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The Lowdown On High Protein Diets

By Cynthia Sass, MA, RD

While dining at a favorite restaurant recently, I overheard the woman at the next table explaining her miraculous new weight loss program to her companion. She was pleased with her recent weight loss, but she was miffed about what to order from the menu. She explained, "I can eat chicken but not the rice, no bread, but cheese is OK. I wonder if I can ask them to substitute more meat for the vegetables." Her companion was shocked. "More meat and cheese? I thought carbohydrates were the way to go. Now it sounds like those are out again. I never know what to eat anymore."

It seems like this is a common scenario wherever I go. When people find out I am a nutrition professional, they often ask, "What do you think about the new high protein diets?" My first response is, high protein diets are nothing new. As a child, I remember my mother and older sister devouring cans of tuna and hard-boiled eggs while refusing pasta, breads and fruits.  Fad diets cycle in and out of popular culture, as do fashions.

High protein diets seem to be this year's rage among those attempting to lose weight and even among athletes seeking optimal performance. Movie stars, models, celebrities, trainers, even some doctors tout the benefits of protein, but when it comes to science, are high protein diets savvy or unsound?


In order to evaluate dietary recommendations, we must first understand how the body works. Calories, or energy are the body's fuels, like gasoline in your car. Food calories come in the form of carbohydrates, proteins and fats. Carbohydrates are the body's preferred energy source. Every cell in the body, particularly the brain, uses carbohydrates as fuel. Your body has the capacity to store some carbohydrates in your liver and muscles in the form of glycogen. Glycogen is often called the 'storage form' of carbohydrates. This glycogen is broken down and used by the muscles and the brain when energy is needed between meals. This extra supply of glycogen is stored with water. About 3 grams of water are stored with every gram of glycogen.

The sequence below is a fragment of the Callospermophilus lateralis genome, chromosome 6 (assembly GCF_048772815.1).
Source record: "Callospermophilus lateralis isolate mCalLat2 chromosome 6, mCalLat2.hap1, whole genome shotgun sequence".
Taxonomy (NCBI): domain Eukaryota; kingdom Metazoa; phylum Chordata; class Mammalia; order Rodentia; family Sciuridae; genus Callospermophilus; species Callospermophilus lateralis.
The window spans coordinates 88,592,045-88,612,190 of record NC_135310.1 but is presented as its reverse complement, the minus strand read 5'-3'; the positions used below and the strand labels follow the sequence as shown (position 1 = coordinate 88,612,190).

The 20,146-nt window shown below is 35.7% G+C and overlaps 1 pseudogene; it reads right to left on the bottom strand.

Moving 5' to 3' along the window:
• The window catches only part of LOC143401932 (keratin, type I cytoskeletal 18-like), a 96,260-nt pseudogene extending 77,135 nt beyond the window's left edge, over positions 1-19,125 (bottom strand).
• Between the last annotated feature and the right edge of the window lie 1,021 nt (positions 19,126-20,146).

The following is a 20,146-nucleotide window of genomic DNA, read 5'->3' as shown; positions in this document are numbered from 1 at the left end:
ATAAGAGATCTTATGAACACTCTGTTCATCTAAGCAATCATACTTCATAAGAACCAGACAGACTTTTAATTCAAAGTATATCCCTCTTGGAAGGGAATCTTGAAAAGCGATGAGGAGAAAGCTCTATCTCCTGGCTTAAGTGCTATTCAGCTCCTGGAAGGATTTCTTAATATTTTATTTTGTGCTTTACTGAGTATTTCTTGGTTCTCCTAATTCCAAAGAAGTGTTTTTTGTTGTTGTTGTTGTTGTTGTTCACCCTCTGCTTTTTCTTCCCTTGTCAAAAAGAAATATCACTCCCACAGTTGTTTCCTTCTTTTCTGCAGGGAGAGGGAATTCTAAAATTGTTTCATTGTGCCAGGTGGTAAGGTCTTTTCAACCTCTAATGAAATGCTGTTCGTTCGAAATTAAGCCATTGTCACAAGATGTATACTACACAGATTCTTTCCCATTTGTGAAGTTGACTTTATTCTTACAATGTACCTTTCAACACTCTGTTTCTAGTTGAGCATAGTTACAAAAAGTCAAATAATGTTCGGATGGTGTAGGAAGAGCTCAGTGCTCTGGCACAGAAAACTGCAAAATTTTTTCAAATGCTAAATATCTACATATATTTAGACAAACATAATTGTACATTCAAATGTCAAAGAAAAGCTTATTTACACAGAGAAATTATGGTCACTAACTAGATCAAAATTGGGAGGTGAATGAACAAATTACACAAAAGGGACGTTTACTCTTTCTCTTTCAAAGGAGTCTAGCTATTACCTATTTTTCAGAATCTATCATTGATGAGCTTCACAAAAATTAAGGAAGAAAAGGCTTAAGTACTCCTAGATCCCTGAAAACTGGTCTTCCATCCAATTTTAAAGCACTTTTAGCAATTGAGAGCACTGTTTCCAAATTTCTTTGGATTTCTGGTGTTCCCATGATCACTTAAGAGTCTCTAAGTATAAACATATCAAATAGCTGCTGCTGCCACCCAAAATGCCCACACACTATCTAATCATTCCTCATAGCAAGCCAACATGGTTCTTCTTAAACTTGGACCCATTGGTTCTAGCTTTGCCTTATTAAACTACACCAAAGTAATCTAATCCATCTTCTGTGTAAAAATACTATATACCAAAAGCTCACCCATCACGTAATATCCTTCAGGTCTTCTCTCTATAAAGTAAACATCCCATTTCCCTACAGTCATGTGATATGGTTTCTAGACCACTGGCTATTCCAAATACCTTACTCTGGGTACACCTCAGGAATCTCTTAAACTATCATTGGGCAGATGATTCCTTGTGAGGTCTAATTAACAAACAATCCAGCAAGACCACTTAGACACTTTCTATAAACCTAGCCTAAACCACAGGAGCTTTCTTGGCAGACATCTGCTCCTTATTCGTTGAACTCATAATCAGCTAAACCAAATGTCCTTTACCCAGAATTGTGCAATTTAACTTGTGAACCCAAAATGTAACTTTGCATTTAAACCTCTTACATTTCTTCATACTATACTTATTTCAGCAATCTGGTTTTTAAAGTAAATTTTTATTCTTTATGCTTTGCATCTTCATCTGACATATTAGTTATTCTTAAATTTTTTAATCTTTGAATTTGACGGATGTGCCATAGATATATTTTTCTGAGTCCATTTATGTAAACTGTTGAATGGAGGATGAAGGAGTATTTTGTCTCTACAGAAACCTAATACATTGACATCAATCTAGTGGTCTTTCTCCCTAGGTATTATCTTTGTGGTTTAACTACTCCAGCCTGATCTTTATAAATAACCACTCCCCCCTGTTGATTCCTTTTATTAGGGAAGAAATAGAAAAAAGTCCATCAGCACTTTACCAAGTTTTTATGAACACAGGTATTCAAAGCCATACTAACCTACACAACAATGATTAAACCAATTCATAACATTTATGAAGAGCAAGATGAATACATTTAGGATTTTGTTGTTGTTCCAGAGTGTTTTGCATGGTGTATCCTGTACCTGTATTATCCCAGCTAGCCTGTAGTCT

Protein and fat calories also supply energy to the body. These two fuels have very specific jobs. Proteins help to maintain the body's immune system, form enzymes, hormones and other metabolic necessities. Fats are necessary to maintain the nervous system, cell membranes, hormones, absorb fat-soluble vitamins and aid in metabolism.


Total calorie input often determines how these fuels are used within the body. Your calorie needs are determined by your body's metabolism, or metabolic rate. Metabolism is roughly the number of calories the body needs to maintain itself each day. This number is influenced by factors such as age, gender, muscle mass and activity level. A typical calorie need may be 2,000 per day.

Let us assume that Joe's calorie input from food is close to his calorie needs, or metabolism. If this is so, Joe's body will have enough energy to maintain itself. We know from nutrition research that about 15% of Joe's calorie needs should be provided by protein in order to meet his protein needs. About 25% of his calories will meet his body's need for fat. The remainder of the calories, about 60% should come from carbohydrates. These carbohydrates will provide energy to his brain and cells and supply enough excess carbohydrate to be stored in his liver and muscles as glycogen for later use between meals.